It’s been said that pandemics make for strange bedfellows. That’s not actually been said, but it might as well have given the new-found state of bipartisan feelings we’ve been enjoying in the wake of the crisis.
Now this is not a universal constant. To now look at some opposition politicians in the eye is to see the vision of a person being mentally restrained from letting the proverbial bull loose. This is not the time for partisan attacks, but is this the time to forget partisan fights?
I look to Queen’s Park, where the consensus is that Premier Doug Ford is offering calm, reassuring leadership in the wake of the crisis.
That’s not to say that Premier Ford isn’t offering calm, reassuring leadership because indeed he is, and who would have guessed that after some of the most combative, and scandal-driven 18 months that a new provincial government has ever experienced?
To note Ford’s poise, and even to compliment it, is not to say that we’ve forgotten what’s transpired prior to COVID-19.
As a volunteer at CFRU, I will never forgive how the Premier and his government so cavalierly put the very existence of the station at stake with the Student Choice Initiative. And yes, his plan to amalgamate the province’s public health units seems wholly short-sighted in the wake of COVID-19. So why am I cutting Premier Ford slack?
In a word, “reality,” and the reality is that political leadership means more than dismantling the things about government you don’t like. You must be adept at responding to a crisis, you must be prepared to throw away your accepted orthodoxy in the face of data and evidence in order to do what’s needed.
Say what you want about Doug Ford, but I never thought he would make a policy announcement that would double the deficit in even the direst of circumstances. He also praised the reporting of the Toronto Star when it was not even 10 years ago that then-Councillor Ford advised his brother the mayor to cut the paper out of receiving his daily itinerary out of spite.
Why is this significant? We’ve seen so-called “leadership” elsewhere in the world where orthodoxy dies hard. On Friday morning, U.S. President Donald Trump is trying to force 3M to stop shipping much-valued N95 masks to Canada and Latin America because he still believes it’s “America First” even in the midst of a global pandemic.
From Jiar Balsonaro in Brazil, to Boris Johnson in the United Kingdom, the populist streak in western politics has lead to the rise of the leaders who feel their own guts supersede the years of training and education by experts and authorities in just about every field. The elites, in other words.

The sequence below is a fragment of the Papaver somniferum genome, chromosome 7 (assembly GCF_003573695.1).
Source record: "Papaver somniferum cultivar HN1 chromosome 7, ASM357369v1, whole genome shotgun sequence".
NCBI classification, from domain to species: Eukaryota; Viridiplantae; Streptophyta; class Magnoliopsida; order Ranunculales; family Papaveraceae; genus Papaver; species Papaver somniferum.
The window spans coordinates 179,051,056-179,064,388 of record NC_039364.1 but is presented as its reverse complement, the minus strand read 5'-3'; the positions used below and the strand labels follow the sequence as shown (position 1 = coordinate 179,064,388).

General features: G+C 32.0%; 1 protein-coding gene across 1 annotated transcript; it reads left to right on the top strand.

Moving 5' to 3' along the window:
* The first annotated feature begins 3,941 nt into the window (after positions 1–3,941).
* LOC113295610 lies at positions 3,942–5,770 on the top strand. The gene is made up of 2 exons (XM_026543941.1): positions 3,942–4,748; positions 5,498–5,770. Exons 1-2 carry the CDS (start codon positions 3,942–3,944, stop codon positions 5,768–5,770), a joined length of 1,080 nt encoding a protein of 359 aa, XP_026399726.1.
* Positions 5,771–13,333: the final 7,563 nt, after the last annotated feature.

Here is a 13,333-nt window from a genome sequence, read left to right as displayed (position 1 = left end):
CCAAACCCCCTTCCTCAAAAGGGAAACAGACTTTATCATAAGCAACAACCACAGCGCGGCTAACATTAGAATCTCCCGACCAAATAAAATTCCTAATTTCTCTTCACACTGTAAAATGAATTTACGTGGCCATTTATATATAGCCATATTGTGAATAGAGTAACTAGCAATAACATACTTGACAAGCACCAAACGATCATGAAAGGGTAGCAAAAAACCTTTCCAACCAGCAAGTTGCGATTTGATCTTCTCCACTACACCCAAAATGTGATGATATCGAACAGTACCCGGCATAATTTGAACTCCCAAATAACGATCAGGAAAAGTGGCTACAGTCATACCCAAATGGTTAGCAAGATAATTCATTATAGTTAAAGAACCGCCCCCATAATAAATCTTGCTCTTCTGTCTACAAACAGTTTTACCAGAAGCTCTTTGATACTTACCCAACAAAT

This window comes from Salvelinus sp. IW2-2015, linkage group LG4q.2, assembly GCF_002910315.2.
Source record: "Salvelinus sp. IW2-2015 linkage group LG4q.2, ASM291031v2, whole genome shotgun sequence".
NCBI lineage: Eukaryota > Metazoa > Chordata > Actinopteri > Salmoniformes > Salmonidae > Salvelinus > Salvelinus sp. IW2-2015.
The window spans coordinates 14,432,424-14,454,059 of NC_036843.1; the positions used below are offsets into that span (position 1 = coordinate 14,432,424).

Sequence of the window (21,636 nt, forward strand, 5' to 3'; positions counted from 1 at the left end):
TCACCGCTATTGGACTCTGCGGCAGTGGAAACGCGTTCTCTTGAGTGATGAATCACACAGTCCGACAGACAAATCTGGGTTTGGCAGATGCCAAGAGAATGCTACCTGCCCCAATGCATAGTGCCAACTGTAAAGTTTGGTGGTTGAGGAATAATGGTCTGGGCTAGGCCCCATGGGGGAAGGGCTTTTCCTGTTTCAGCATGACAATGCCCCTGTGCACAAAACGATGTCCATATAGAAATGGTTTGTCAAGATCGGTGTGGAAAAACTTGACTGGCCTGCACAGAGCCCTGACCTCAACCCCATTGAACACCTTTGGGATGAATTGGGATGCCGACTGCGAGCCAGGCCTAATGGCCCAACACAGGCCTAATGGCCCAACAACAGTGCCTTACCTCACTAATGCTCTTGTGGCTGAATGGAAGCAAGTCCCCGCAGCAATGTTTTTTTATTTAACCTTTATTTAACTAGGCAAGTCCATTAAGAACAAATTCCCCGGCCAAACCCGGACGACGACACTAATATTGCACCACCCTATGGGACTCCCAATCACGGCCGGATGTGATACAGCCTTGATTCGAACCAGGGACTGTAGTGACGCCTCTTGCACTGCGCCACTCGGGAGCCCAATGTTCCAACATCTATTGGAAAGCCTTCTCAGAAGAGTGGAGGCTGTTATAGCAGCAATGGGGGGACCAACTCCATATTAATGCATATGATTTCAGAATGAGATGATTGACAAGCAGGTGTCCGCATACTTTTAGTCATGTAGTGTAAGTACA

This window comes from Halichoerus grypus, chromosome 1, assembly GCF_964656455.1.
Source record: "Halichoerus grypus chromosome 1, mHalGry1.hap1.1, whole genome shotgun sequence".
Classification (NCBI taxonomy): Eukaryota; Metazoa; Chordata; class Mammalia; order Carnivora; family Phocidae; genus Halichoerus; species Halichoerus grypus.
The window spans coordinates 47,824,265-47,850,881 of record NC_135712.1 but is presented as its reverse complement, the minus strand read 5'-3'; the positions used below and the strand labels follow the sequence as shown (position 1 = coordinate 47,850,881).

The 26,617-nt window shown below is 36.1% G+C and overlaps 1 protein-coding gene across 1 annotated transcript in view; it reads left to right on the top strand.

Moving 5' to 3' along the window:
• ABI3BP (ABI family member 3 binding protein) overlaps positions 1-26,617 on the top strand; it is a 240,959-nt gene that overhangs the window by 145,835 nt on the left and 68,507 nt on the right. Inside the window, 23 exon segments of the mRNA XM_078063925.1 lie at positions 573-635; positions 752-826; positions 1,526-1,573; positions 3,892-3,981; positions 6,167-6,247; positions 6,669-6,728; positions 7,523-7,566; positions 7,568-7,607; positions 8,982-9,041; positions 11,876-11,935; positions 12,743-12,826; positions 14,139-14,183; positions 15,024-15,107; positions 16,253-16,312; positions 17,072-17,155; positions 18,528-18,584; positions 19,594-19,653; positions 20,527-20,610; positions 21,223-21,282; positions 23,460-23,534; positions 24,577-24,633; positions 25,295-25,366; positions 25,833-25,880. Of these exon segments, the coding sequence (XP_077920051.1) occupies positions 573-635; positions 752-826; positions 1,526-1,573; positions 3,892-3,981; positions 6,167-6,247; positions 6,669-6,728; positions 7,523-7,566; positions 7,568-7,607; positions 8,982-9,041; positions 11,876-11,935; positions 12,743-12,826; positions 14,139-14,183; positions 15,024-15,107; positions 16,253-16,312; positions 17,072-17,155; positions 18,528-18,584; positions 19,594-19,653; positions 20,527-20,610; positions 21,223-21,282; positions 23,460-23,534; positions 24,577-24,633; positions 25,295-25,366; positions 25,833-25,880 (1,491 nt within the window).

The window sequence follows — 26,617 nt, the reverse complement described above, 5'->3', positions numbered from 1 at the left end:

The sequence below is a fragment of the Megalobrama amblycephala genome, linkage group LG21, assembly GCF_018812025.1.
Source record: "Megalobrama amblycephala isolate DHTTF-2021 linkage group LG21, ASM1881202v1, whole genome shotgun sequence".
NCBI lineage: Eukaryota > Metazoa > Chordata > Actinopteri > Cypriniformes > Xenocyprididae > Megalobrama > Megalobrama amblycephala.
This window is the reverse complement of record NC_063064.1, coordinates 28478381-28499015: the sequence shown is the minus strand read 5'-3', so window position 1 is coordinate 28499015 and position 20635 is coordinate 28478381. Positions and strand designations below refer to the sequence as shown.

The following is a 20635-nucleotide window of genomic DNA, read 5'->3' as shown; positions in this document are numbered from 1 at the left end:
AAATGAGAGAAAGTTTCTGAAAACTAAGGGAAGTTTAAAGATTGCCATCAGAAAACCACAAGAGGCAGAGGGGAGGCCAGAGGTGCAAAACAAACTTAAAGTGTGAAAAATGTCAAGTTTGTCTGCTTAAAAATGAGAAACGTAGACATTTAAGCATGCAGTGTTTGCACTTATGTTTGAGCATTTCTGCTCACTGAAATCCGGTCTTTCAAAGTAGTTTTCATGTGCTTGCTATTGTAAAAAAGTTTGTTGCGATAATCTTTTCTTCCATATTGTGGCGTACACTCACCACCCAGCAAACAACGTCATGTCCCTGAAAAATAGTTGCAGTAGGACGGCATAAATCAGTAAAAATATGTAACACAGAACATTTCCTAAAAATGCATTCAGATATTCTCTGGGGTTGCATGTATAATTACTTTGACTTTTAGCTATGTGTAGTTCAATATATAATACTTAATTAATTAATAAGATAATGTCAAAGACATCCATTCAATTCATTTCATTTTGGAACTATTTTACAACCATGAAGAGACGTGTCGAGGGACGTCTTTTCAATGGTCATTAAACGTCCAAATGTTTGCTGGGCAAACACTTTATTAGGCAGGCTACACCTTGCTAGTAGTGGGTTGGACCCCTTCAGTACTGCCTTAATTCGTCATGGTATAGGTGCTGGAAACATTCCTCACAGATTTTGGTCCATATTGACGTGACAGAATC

At Thursday’s White House press briefing, Trump’s son-in-law Jarod Kushner was revealed as the latest key piece in America’s response to COVID. Of course, Kushner is an “elite” if there ever was one, complete with a Harvard admittance that only came after his father donated millions to the school.
Still, Kushner got in front of the White House press corp and waved his finger at states looking for assistance to get much need medical supplies, saying, "The notion of the federal stockpile is that it's supposed to be our stockpile. It's not supposed to be states' stockpiles that they then use."
If you haven’t guessed already, Kushner has no experience in medicine, health administration, public health policy, or supply chain economics.
Meanwhile, the guy to his right, Dr. Anthony Fauci, has had to get his security enhanced after repeated death threats because a disturbing plurality of people would rather trust the non-existent expertise of a New York City slumlord than an immunologist called "the nation's leading expert on infectious diseases" in the middle of a pandemic.
I think this is why so many have been willing to cut Premier Ford some slack. Ford, and his late brother, are frequently cast in the Trumpian mould, or perhaps it’s more precise to say that Trump’s been cast in the Fordian mould, but regardless, when compared to the U.S. President, the bar for any COVID-19 response has been set so low you can easily step over it without risk of tripping.
I can’t think of a more overrated 20th century political figure than Ronald Reagan, but he was right about one thing: “Trust but verify.” As we scramble to get to the end of this crisis, I feel comfortable to say that our Provincial government is doing what it can to see us safely through the pandemic, but that doesn’t mean I won’t scrutinize.
If there’s a bright side to the pandemic, it seems to have quelled, at least in Canada, our desire for reckless partisanship, the type that’s critical without context, or treating politics like team sports.
Welcome to consensus, Premier Ford, I hope we survive the experience.